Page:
Bought some electronics

I had a conversation at the dog park a couple of weeks ago with someone who’s more
expert than I am about broadcast television and maybe some other
kinds of consumer electronics. I asked him what he has for an
audio setup in his living room.

He said he went with a cheap surround sound setup and is
replacing things as they break or he gets disgusted with
them.

He currently has a good center speaker (because the original
cheap one broke), which makes TV and
movies sound pretty good. He’s thinking about upgrading the
front speakers, because when he plays music, it all goes through
those, and they don’t sound as good as the center channel.

We decided that I could just buy the center channel and a
receiver, and use my current speakers and subwoofer, plus the
rear speakers from my computer set which I never really bothered
to wire to the rear of the computer room.

In fact, when I went to order, the receiver I ended up with
came with a free pair of rear speakers, so I’ll be able to use the
computer rear speakers for whatever the 6’th and 7’th speakers
in a 7.1 channel setup are.

And I broke down and bought the cheapest blu-ray disk player
that connects to netflix. When I’m tired, turning the computer
on and booting windows and firing up the Internet Explorer
browser to watch my Netflix Watch Now stuff is too hard, and I
end up watching junk on the TV set.

Backups

I also wrote the local linux users mailing list for advice
about external speakers that would stand up well to being put in
a backpack and taken to my mother’s once a month or so, so that
I’d have off-site backup.

The consensus was that you should buy an aluminum external
enclosure and a recognized brand of SATA internal drive with a
good warranty.

So what’s coming is 2 of those, and two Western Digital 500 GB
drives, for about $100.

Other stuff

And while I was at it I bought a long USB extension, because I
don’t seem to be able to keep wireless keyboards and mice
working on the living room computer.

And some speaker wire with connectors, in case what I have
isn’t the right stuff for connecting my old stuff to the new
stuff.

This should all come the end of next week — I’m sure I’ll have
things to tell you about it then.

I’m back, and what’s next

I seem to have returned to the land of the living — I woke up
this morning wanting to get out of bed and walk the dog. I then
did a reasonable imitation of my usual morning routine, and still
don’t feel like it’s quite time to go back to bed.

As far as what the diagnosis is, since it’s getting better and
not worse, I don’t see any need to burden the medical care system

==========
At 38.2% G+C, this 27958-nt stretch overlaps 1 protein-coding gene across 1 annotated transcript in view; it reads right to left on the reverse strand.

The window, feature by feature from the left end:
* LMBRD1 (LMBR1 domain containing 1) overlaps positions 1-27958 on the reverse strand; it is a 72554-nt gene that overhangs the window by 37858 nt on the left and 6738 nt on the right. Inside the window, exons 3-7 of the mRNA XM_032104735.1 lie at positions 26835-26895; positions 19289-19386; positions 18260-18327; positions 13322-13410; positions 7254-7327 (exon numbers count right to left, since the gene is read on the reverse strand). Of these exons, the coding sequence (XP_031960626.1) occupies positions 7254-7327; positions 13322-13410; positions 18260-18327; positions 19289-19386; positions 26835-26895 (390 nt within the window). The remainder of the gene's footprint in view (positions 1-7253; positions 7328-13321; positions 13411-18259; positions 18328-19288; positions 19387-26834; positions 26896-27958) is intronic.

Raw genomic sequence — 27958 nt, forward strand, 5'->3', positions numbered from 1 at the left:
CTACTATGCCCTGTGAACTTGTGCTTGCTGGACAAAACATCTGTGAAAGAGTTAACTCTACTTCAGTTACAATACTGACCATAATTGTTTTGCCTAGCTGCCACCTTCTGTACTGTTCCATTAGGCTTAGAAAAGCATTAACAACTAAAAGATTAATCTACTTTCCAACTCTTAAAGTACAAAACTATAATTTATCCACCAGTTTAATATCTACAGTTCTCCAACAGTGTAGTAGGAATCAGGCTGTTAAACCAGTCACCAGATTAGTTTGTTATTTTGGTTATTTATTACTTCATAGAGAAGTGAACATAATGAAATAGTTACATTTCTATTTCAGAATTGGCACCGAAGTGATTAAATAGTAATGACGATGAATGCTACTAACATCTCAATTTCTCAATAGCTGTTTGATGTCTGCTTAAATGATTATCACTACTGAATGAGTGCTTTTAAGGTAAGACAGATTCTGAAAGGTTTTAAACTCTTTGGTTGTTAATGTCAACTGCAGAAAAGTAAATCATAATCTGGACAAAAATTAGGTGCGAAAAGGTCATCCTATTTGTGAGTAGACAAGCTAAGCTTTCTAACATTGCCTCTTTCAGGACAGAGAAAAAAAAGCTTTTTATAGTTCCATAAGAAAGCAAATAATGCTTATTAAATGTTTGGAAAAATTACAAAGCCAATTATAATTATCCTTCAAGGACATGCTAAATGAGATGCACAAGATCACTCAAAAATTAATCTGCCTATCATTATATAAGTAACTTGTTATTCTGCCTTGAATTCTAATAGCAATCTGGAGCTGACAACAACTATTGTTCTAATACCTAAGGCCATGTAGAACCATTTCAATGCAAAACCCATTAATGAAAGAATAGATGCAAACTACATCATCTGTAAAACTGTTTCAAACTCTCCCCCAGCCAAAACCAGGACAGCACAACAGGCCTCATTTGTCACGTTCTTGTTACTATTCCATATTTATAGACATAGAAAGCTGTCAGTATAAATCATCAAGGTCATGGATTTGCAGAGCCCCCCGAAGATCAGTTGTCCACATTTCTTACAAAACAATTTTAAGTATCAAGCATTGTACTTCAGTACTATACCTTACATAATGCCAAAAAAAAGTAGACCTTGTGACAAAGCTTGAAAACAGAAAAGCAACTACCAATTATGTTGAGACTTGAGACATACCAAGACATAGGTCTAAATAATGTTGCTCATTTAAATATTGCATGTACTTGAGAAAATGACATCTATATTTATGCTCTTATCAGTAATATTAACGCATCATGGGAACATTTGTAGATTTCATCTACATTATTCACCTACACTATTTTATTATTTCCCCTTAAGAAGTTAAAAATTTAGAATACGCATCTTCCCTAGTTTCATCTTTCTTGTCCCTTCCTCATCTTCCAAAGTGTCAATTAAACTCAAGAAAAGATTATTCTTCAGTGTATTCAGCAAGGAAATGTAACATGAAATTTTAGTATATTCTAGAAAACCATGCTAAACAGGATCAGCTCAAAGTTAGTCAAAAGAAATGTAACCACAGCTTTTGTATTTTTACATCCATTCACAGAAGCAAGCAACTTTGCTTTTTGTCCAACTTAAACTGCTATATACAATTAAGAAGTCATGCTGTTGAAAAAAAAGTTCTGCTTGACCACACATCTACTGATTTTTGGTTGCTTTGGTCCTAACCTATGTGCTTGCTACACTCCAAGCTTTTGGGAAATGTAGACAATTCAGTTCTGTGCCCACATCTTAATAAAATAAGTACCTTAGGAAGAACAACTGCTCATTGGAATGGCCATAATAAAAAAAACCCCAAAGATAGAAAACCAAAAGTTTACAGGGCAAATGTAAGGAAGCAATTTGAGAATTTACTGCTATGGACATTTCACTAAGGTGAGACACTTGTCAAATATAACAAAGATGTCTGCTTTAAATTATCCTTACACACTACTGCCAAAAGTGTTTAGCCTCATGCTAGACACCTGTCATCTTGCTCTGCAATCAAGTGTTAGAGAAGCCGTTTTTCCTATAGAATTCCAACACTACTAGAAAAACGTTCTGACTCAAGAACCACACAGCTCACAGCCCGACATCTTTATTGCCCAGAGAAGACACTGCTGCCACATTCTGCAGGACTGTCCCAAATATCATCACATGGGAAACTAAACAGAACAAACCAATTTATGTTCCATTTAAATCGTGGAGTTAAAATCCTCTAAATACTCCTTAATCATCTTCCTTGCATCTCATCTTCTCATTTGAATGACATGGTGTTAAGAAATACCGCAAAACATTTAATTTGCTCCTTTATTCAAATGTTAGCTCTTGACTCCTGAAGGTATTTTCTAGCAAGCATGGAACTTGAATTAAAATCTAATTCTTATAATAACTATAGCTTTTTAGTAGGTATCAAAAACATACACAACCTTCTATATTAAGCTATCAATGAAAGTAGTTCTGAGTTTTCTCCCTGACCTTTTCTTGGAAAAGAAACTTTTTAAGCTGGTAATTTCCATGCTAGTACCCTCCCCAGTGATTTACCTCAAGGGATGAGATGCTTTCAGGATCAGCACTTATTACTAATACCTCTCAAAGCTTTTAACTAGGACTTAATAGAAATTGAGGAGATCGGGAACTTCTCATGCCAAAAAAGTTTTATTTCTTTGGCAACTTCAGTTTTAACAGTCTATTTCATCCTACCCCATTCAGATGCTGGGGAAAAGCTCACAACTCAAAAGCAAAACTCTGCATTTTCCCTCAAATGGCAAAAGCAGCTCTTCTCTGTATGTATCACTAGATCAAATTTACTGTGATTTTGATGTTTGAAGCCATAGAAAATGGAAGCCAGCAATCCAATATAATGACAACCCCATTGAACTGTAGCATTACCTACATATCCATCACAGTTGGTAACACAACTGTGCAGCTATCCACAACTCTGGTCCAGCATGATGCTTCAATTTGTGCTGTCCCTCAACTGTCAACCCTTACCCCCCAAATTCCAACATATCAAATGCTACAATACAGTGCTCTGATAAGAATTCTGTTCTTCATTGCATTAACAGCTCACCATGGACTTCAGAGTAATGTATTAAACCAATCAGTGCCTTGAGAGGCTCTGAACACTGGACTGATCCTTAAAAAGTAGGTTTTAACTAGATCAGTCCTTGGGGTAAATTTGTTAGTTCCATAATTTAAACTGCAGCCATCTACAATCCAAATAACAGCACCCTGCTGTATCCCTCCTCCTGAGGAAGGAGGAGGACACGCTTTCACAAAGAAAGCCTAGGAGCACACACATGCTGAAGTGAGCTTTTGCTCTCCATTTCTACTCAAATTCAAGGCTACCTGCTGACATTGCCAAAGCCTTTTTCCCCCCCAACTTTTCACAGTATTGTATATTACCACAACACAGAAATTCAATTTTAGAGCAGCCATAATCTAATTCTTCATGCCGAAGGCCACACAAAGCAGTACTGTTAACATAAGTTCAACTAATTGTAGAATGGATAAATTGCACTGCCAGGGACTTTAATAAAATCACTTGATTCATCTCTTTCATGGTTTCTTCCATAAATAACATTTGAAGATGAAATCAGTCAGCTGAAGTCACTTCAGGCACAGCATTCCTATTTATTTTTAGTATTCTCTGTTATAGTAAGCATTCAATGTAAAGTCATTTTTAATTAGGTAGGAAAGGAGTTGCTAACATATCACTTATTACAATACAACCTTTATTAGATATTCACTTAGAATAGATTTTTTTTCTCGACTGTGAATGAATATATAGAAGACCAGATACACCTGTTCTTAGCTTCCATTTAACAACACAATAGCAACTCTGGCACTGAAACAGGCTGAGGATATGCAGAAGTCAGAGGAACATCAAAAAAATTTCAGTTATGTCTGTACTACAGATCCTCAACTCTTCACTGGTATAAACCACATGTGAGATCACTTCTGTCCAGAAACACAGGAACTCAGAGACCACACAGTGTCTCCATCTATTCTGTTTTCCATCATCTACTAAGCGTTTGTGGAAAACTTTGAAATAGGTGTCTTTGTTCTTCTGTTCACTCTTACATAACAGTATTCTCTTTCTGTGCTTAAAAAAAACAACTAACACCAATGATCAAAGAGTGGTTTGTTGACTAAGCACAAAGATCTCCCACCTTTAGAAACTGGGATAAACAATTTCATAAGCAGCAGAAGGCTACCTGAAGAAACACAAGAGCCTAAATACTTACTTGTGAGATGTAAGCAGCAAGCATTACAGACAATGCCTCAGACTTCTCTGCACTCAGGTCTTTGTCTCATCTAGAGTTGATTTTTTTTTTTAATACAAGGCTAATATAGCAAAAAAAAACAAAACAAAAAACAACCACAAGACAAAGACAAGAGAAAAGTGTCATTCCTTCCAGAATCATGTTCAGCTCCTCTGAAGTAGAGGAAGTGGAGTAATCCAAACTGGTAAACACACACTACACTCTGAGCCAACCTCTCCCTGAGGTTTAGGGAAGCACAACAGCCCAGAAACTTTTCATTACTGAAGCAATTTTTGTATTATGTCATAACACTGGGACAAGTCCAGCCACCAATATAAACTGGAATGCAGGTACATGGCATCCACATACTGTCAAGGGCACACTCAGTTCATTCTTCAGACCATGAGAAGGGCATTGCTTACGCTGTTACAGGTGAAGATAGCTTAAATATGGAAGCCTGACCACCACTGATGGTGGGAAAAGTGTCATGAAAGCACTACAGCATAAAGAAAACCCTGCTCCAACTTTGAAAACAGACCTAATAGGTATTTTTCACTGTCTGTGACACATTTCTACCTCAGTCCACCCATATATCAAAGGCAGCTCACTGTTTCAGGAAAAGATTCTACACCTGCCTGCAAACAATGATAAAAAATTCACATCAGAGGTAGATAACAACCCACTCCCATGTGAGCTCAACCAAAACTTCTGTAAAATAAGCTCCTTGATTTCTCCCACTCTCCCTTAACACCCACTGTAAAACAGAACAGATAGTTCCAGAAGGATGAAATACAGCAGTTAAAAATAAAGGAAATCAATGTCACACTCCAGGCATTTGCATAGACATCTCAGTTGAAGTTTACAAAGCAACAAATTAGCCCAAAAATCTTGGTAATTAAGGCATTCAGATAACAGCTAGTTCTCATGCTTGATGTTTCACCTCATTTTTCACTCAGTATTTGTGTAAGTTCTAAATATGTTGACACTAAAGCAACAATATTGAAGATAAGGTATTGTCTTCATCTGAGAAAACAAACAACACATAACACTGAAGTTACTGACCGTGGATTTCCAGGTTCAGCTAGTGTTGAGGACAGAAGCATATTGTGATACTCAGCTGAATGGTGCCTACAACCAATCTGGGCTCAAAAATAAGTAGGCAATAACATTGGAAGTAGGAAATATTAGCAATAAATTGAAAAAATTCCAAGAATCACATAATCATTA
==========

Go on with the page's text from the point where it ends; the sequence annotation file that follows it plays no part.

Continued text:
with this problem, so you’re going to have to put up with my lay
diagnosis. I was running a fever for a good bit of Saturday and
most of Sunday, so I would normally call it flu, not a cold.

Because people have been worrying about flu lately, I’ve been
just saying it’s a cold. I’m not someone who’s ever had the kind
of cold a lot of people get where it slows them down for a week or
even longer, but they never run a fever or get into a state where
they should clearly be in bed. I suspect that this isn’t because
I’m immune to those viruses; I suspect it’s because the virus that
gives some poeple a stuffed up head but not much else for a week
gives me a fever and a stuffed up head for a couple of days.

But if it is flu, I had the regular flu vaccine 2 weeks ago.
So it’s either a regular flu virus that got in under the wire
before my immunity took hold (or even got a little bit of help
from the virus in the vaccine), or a flu strain that isn’t in the
regular virus. In which case, it’s entirely possible that it’s
H1N1. But if so, I don’t seem to be one of the people that H1N1
kills.

What I would have been doing if I hadn’t been in bed

I have to move the laymusic.org site from the old
ISP (hostrocket) to the
new ISP (dreamhost). Note
that this isn’t in any way a criticism of hostrocket as a host if
it meets your needs. I acquired the dreamhost account when I
desperately needed a way to move a bunch of mailman
mailing lists to a new place. They’d been hosted on my home
machine when I had my internet connection from speakeasy, and this wasn’t
going to work when I started connecting with comcast.

Hostrocket doesn’t offer mailman, and while I could probably
have managed to move the mailman lists to what they offer instead,
the non-technical people who’ve been administering some of the
mailman lists would have had a lot of trouble, and I thought that
even for my purposes, mailman was better. So I found a coupon
code that gave me the first year of dreamhost hosting for very
little money. Last Spring I moved the music publishing part of
the site to dreamhost, and now I’m moving the rest of it, before
I owe hostrocket for another year.

Just moving the existing site to a place on dreamhost and
pointing the laymusic dns to the new place would be easy, but what
I’m trying to do is to move the pieces that should be on this site
and that I want to maintain
into the laymusic wordpress installation, and then I’ll just have
a pointer to the old stuff for historical reasons.

The job is a bit less tedious than it might be because of the
wordpresslib
program that adds files to the wordpress media library. I may
write a version of that that creates a post from the part of a file between
certain markers. But mostly it’s tedious because it involves
doing minimal updating of a lot of stuff that could use major
rewriting, but that would be major thinking, and that isn’t going
to happen before October 15.

I have a cold

It was coming on yesterday, which is why after trying to make a
post come out through the masses of wool in my head all morning, I
gave up and tagged the post
for the West
Gallery Quire
as my post for October 2.

This isn’t quite as much cheating as when I use the posts I do
anyway for the Cantabile Band or
Serpent
Publications
, but it’s pretty close, since there wasn’t any